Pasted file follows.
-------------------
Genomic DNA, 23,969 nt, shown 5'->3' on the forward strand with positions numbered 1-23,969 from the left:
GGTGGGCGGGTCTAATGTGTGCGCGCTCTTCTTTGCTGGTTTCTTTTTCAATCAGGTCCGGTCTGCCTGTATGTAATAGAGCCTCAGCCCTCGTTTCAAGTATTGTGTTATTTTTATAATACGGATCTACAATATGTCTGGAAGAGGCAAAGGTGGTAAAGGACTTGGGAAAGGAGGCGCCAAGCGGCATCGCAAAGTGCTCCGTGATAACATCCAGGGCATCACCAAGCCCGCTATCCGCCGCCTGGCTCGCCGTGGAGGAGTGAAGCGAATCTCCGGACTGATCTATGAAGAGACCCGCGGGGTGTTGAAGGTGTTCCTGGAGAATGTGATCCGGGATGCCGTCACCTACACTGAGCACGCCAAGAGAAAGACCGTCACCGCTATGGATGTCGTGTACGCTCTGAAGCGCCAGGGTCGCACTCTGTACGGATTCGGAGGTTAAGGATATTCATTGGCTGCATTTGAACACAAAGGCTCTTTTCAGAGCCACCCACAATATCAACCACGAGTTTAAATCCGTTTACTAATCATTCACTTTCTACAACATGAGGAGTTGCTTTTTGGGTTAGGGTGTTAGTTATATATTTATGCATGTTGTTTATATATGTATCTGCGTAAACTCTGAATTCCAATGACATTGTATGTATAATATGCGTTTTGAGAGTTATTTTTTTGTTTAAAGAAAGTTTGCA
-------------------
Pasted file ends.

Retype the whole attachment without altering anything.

Genomic DNA, 23,969 nt, shown 5'->3' on the forward strand with positions numbered 1-23,969 from the left:
GGTGGGCGGGTCTAATGTGTGCGCGCTCTTCTTTGCTGGTTTCTTTTTCAATCAGGTCCGGTCTGCCTGTATGTAATAGAGCCTCAGCCCTCGTTTCAAGTATTGTGTTATTTTTATAATACGGATCTACAATATGTCTGGAAGAGGCAAAGGTGGTAAAGGACTTGGGAAAGGAGGCGCCAAGCGGCATCGCAAAGTGCTCCGTGATAACATCCAGGGCATCACCAAGCCCGCTATCCGCCGCCTGGCTCGCCGTGGAGGAGTGAAGCGAATCTCCGGACTGATCTATGAAGAGACCCGCGGGGTGTTGAAGGTGTTCCTGGAGAATGTGATCCGGGATGCCGTCACCTACACTGAGCACGCCAAGAGAAAGACCGTCACCGCTATGGATGTCGTGTACGCTCTGAAGCGCCAGGGTCGCACTCTGTACGGATTCGGAGGTTAAGGATATTCATTGGCTGCATTTGAACACAAAGGCTCTTTTCAGAGCCACCCACAATATCAACCACGAGTTTAAATCCGTTTACTAATCATTCACTTTCTACAACATGAGGAGTTGCTTTTTGGGTTAGGGTGTTAGTTATATATTTATGCATGTTGTTTATATATGTATCTGCGTAAACTCTGAATTCCAATGACATTGTATGTATAATATGCGTTTTGAGAGTTATTTTTTTGTTTAAAGAAAGTTTGCA